The last time a Democrat won an open Senate seat in Arizona, he was helped along by a GOP candidate who never recovered from a campaign misstep in which he “shot a burro in the ass,” as the winning candidate’s campaign manager memorably put it recently. That candidate, Dennis DeConcini, was last elected in 1988. He retired after that term.

So how will liberal activists reward Kyrsten Sinema for becoming the first Democratic senator from Arizona since DeConcini? If Fight for the Future, a net neutrality pressure group, has its way, thanks will come in the form of a giant billboard “at one of the busiest intersections in Phoenix” calling Sinema “corrupt” and in the pocket of “corporate donors.” Her infraction is to be the only Democrat not to sign on to a net neutrality bill and instead to work with Republicans to craft a bipartisan bill that stands a chance of passing.

In this political climate, bipartisan cooperation is an unforgivable sin, and Sinema is repeatedly guilty of it.

Arizona has a new maverick.

Sinema, 42, has a compelling personal story that’s unique in one way: It informs her centrism, rather than serving as a platform for radicalism. By the time Sinema was 5, her middle-class Tuscon family was fracturing, her father mired in debt. He and her mother divorced, and Sinema was put into poverty. For a time, her Florida home was an old, remodeled gas station. “She’s a survivor,” former Democratic caucus Vice Chairman Joe Crowley, D-N.Y., said in 2015. “I think she’s smart about how she does it. I think a lot of people underestimate her.” The comment rings prophetic; in 2018, Crowley lost his own reelection bid against Alexandria Ocasio-Cortez, the phenom freshman. In the same year, Sinema turned one of Arizona’s Senate seats blue for the first time in three decades.

[ Related: Arizona Sens. Kyrsten Sinema and Martha McSally have one thing they agree on: They hate each other]

During that winning campaign, she emphasized her credibility as a independent Democrat rather than a party hack. Asked by an Arizona radio station if she considered herself a “proud Democrat,” she responded: “Gosh, it’s hard to say proud. I don’t know that — I’m not sure that people are even proud of parties anymore, because I feel like the parties are not doing a good job. So I would say that I’m a proud Arizonan. That’s something I’m very proud of. And I’m proud of the work that I have done in Washington, D.C., and the work I’ve done in the state Senate and the statehouse before going to Congress. But I’m not particularly proud of the parties.”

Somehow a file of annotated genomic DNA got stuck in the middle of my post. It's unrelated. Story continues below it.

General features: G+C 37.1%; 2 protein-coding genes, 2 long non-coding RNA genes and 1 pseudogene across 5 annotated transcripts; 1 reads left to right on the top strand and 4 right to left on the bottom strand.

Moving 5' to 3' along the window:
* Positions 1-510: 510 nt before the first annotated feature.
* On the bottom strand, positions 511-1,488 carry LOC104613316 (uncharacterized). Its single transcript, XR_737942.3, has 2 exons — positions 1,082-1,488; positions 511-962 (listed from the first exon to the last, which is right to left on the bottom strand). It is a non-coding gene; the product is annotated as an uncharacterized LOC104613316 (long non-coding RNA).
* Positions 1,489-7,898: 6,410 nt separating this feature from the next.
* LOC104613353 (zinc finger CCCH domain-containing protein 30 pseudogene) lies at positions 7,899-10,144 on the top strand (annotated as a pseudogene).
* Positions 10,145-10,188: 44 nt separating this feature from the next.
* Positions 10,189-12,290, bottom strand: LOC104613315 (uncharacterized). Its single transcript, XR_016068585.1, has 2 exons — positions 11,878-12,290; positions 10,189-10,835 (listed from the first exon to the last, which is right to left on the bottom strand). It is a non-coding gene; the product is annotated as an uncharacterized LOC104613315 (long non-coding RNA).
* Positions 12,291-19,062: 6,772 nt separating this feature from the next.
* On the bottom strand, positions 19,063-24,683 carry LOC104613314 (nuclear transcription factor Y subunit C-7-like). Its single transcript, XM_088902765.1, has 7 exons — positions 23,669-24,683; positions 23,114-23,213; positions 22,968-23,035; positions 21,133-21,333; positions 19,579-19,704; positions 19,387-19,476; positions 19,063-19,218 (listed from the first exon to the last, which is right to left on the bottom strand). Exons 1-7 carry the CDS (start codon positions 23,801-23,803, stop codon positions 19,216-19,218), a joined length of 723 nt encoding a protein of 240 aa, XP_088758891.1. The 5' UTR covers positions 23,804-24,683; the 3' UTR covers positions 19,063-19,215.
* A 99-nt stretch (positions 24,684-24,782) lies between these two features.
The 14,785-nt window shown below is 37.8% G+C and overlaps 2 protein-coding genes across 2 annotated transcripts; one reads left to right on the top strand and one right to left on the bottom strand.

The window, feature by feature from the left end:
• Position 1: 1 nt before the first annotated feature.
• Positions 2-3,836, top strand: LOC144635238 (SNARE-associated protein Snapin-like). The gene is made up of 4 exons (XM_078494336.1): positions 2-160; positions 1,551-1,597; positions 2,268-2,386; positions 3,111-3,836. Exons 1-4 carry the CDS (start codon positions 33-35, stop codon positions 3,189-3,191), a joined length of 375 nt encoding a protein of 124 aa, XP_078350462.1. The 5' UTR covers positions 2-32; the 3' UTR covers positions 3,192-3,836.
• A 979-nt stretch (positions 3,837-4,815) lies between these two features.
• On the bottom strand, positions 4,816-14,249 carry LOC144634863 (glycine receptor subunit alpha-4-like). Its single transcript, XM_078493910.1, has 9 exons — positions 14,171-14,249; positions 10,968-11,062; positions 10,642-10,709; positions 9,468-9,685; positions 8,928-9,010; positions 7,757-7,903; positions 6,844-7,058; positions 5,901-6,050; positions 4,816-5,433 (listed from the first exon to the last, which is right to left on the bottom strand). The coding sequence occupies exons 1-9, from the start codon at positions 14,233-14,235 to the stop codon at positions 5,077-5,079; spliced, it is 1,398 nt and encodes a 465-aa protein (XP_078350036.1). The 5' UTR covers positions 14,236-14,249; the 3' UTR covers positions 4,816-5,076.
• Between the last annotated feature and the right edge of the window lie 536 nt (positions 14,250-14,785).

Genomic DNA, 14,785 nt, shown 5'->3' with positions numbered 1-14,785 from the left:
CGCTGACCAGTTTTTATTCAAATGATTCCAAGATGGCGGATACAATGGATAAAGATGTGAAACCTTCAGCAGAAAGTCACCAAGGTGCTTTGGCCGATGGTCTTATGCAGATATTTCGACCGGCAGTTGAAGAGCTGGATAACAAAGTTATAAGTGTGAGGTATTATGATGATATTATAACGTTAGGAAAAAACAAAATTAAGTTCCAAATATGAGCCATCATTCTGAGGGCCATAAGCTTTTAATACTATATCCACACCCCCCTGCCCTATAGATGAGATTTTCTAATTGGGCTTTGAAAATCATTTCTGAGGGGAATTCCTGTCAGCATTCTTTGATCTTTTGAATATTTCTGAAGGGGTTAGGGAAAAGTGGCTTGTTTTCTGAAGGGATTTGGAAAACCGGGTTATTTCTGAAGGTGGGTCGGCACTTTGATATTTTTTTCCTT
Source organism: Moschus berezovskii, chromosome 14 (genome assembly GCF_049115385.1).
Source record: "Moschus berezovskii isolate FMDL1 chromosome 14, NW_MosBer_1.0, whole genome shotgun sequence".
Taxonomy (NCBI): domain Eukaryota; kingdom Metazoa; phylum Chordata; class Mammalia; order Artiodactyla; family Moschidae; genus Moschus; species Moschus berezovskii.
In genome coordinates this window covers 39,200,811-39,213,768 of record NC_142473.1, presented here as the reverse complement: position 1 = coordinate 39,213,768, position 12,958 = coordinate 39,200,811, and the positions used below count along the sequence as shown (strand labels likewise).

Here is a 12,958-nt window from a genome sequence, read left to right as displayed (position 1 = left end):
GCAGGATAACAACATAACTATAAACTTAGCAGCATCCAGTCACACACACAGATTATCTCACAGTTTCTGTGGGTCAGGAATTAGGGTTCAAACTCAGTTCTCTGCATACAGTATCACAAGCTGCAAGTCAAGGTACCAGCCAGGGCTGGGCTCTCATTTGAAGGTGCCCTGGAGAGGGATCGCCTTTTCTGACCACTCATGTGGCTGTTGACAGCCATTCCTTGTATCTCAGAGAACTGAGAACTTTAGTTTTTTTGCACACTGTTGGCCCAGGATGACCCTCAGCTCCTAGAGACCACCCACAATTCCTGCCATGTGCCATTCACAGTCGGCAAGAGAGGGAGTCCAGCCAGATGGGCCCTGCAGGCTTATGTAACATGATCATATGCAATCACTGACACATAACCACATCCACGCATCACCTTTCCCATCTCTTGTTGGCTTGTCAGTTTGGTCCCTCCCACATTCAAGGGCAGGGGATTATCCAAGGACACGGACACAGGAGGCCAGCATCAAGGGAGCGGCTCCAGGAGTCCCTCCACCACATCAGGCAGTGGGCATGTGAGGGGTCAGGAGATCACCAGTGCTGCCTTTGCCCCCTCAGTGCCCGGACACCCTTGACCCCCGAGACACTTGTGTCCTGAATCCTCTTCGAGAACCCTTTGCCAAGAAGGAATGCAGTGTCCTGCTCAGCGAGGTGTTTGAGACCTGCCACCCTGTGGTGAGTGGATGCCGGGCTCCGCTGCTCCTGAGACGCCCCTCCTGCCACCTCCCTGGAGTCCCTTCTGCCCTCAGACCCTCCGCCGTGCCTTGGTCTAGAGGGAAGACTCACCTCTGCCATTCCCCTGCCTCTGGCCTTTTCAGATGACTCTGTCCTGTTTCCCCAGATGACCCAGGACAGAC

Sinema was, according to the Arizona Republic, one of two members of the state’s Democratic House delegation who “sided with President Donald Trump’s agenda more in the past three months than most Republicans in the state’s House delegation.” But those three months weren’t much of an outlier for Sinema. In 2015, she opposed President Barack Obama’s nuclear deal with Iran. She didn’t buy into the aggressive selling point that the only alternative to it was war. “I think it’s hyperbole and I think it’s not necessarily true,” Sinema told the Huffington Post. “It’s possible that if the deal didn’t go through, war could be one option and it could become more likely. But it doesn’t mean we don’t have options in front of us. I’m frustrated by these false dichotomies.”

Sinema also is a dissenter from left-wing orthodoxy on big banks. When, as senator-elect, she was given a spot on the Senate Banking Committee, the Washington Examiner wrote, “Sinema was long a friend of big banks in the House, and the committee appointment represents the return on a well-made investment. … During her Senate race against Republican Rep. Martha McSally, Sinema was in the top 20 of recipients of campaign contributions from both the banking and the finance sectors.Washington Examiner Commentary Editor Timothy P. Carney explained: “Sinema fought for the realtors and against Arizona’s taxpayers (disdain for whom she has repeatedly shown). Those efforts may explain why the realtors have spent $34,000 on ads supporting her Senate bid — the most they’ve spent on any Senate race this fall. In the House, one of Sinema’s core crusades was saving and expanding the Export-Import Bank. … Ex-Im is a corporate welfare agency that extends taxpayer-backed financing to foreign buyers of U.S. goods.”